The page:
It can sometimes feel as though you are powerless if you ever find yourself in the crosshairs of a mean-spirited individual who wants to make life more difficult for you. However, there are legal avenues that can help protect people, such as malicious prosecution claims.
This article will focus on the matter of malicious prosecution, and after reading it, you should recognize if it’s happening to you.
To get started, let’s first clearly define the term itself.
What Is Malicious Prosecution?
Malicious prosecution refers to the act of filing a lawsuit against someone even though the case itself has no merit. It may lack merit because it lacks probable cause or because it has an improper purpose, per Cornell Law School.
If you believe that you are on the receiving end of malicious prosecution, you can take proper legal action by filing a claim that alleges exactly that.
You can file malicious prosecution lawsuits against regular individuals who are not practicing lawyers or even against prosecutors. In the case of the former, the malicious prosecution lawsuit would be a civil case. It would then be a criminal case if filed against a prosecutor.
The Role Played by Malicious Prosecution Lawsuits
Courts are generally discerning when it comes to malicious prosecution cases because there is always a concern that they could significantly impact how they handle future cases.
Too many lawsuits of malicious prosecution reaching the courts could influence how people behave. Individuals may be more hesitant to sue if they believe the person, they are filing against will go for a malicious prosecution claim.
It can also affect prosecutors since they may shy away from pursuing certain cases, knowing they can be charged with a malicious prosecution lawsuit.
It’s easy to understand why courts become very picky with regards to malicious prosecution cases. At the same time, though, these cases are important because they serve as a way of keeping potentially abusive individuals and prosecutors in check.
Don’t let the picky nature of the courts when it comes to allowing malicious prosecution cases to go through deter you from taking action. If you have a legitimate case, you must pursue it, and the people trying to get away with abuse of the legal system must be reprimanded.
How Does Prosecutorial Immunity Affect Malicious Prosecution Cases?
They grant prosecutors what is known as prosecutorial immunity so they can move forward with cases without constantly dealing with lawsuits that hamper their capabilities. The immunity gives prosecutors the rights they need to go after individuals who break the law and attempt to bog down the legal proceedings with a constant barrage of frivolous lawsuits.
So, does that mean that you are out of luck if you are looking to file a case against a prosecutor? Not necessarily.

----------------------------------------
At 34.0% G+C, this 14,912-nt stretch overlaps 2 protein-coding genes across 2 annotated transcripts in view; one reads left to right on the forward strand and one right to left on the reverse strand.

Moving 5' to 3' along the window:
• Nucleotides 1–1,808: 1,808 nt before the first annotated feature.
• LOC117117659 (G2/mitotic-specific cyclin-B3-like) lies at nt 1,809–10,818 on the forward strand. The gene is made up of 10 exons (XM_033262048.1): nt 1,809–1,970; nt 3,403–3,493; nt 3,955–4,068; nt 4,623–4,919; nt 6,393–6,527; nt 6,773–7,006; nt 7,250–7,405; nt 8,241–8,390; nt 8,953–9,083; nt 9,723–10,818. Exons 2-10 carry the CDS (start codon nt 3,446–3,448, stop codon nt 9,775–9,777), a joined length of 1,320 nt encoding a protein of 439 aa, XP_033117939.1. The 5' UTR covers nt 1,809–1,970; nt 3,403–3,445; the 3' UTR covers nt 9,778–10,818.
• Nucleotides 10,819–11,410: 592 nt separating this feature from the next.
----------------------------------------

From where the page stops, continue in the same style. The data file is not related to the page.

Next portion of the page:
As long as your particular case possesses all the elements needed to levy a malicious prosecution claim and you can prove that the prosecutor who handled your case was acting well beyond his/her authority to go after you, there is a chance that you will win.
Speaking of those elements…
The Elements of a Malicious Prosecution Case
According to LegalDictionary.net, there are four elements that must be present in a malicious prosecution case. Lacking any one of the following elements will make it nearly impossible for your case to turn out successfully. They may even dismiss it right away.
Let’s start by discussing the first element.
The Outcome of the Original Case Favored the Plaintiff Who Was Initially the Defendant
Given that malicious prosecution claims are all about proving that the case levied against you did not have merit, to begin with, it should come as no surprise that one of the requirements is that you win that case.
That also means that you will have to wait before the original case is over before filing suit. Filing your malicious prosecution lawsuit soon after they close the original case is important. If enough time passes, the courts may no longer grant you the opportunity to file your countersuit.
The Defendant in the Malicious Prosecution Case Must Have Been the Person Who Filed the Original Case
Let’s provide an example for this next point.
The plaintiff in your original case may be the resident of a home that you allegedly trespassed, which is why that person is filing an intentional tort case against you. Witnesses are even brought in and provide what is eventually proven to be false testimony.
The case proceeds and you get your day in court, where they prove, you did not trespass. You cannot file a malicious prosecution lawsuit against everyone. Even if they brought in a witness who lied and said you did trespass, you should lodge your malicious prosecution complaint against that person.
Instead, the target of your claim should be the individual responsible for bringing the case to court.
You can do that as well if you want to file a malicious prosecution claim against the lead prosecutor in your original case.
The Defendant Had No Reasonable Grounds to File the Original Case
When you file a case against someone in court, the assumption is you believe that the person you’re accusing is guilty or liable for what happened in some way. This should be true even if you are citing negligence in your case. After all, the reason why people file cases in court is to hold individuals accountable for breaking the law.
Now, let’s say that the person who originally filed against you never believed that you were guilty of the crime they said you committed. That is when filing your own malicious prosecution claim is warranted.
A scenario such as that would mean that the person who initially filed against you is wasting your time, as well as the time of everyone else involved in the proceedings.